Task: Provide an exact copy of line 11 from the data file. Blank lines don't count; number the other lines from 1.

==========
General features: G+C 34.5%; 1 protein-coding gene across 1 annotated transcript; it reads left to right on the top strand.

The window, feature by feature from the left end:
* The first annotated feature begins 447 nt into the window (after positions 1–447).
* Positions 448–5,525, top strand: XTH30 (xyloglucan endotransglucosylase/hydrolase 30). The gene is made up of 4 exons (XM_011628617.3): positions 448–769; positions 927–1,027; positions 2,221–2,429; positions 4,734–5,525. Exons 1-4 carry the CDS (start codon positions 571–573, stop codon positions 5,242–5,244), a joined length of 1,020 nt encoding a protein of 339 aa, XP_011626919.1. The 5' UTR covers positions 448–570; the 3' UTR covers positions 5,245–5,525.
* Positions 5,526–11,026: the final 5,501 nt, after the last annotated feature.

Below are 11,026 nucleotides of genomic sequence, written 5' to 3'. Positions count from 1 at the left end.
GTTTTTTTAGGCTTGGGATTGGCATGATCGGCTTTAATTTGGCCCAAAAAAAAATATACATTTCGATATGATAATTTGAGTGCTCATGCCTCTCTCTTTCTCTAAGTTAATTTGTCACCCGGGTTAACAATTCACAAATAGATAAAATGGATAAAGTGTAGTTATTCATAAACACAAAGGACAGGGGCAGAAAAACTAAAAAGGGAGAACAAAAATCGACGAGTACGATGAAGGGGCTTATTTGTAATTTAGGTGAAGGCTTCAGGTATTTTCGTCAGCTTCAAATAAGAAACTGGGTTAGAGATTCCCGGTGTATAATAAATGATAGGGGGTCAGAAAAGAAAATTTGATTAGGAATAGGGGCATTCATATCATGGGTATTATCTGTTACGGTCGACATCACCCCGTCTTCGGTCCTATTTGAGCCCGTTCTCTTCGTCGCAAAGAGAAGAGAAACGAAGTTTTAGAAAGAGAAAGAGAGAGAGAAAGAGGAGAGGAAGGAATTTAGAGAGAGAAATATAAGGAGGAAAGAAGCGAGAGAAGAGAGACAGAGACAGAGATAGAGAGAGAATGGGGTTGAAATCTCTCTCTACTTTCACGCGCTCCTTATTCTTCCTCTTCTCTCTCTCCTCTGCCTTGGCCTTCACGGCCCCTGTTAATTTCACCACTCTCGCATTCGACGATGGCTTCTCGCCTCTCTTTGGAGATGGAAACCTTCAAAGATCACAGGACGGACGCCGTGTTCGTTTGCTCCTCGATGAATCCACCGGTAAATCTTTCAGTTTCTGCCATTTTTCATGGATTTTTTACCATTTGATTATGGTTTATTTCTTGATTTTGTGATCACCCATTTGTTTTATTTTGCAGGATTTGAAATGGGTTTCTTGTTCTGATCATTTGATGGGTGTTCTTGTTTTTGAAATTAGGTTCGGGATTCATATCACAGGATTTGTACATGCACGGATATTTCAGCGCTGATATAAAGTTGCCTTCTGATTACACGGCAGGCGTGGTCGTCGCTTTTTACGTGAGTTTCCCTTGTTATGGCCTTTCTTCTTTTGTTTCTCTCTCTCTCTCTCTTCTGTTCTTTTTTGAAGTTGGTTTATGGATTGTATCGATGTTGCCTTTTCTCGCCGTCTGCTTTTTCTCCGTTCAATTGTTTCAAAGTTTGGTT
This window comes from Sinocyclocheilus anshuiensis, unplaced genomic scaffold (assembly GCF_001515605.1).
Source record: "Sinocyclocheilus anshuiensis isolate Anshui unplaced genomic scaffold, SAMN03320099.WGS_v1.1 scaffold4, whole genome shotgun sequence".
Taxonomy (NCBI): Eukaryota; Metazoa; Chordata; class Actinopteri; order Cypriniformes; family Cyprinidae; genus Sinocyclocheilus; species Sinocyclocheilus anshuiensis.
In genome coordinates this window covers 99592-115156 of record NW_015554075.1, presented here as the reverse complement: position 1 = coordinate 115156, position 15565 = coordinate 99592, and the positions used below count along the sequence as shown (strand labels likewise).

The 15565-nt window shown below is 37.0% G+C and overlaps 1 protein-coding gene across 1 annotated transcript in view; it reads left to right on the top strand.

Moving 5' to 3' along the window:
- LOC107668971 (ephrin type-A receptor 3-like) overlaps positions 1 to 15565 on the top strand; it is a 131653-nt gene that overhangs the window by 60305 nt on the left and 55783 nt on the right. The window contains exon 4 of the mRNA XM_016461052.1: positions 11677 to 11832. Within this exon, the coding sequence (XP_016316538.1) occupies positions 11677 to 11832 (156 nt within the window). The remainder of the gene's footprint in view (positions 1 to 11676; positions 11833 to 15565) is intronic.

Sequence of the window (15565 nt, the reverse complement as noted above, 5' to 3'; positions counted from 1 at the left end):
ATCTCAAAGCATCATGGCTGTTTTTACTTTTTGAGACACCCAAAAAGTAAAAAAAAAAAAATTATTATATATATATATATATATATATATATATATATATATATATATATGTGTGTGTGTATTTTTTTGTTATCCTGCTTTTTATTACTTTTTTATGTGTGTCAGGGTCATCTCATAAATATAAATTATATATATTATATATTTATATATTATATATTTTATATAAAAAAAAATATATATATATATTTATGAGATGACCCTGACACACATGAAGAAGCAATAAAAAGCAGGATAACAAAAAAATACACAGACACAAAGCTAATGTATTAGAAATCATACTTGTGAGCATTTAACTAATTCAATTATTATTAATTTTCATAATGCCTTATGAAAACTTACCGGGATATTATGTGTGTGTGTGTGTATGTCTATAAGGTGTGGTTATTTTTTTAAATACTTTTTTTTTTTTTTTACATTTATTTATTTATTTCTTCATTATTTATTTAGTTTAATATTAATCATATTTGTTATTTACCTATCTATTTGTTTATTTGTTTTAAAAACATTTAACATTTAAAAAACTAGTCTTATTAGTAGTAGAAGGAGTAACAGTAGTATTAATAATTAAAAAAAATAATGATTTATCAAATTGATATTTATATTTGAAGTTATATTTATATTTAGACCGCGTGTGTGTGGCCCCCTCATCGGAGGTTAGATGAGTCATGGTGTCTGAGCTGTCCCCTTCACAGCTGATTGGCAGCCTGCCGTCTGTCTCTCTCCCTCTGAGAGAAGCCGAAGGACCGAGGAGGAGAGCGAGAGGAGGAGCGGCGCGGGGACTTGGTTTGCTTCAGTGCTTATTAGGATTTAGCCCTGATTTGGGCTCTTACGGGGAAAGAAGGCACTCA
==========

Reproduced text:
In genome coordinates this window covers 99592-115156 of record NW_015554075.1, presented here as the reverse complement: position 1 = coordinate 115156, position 15565 = coordinate 99592, and the positions used below count along the sequence as shown (strand labels likewise).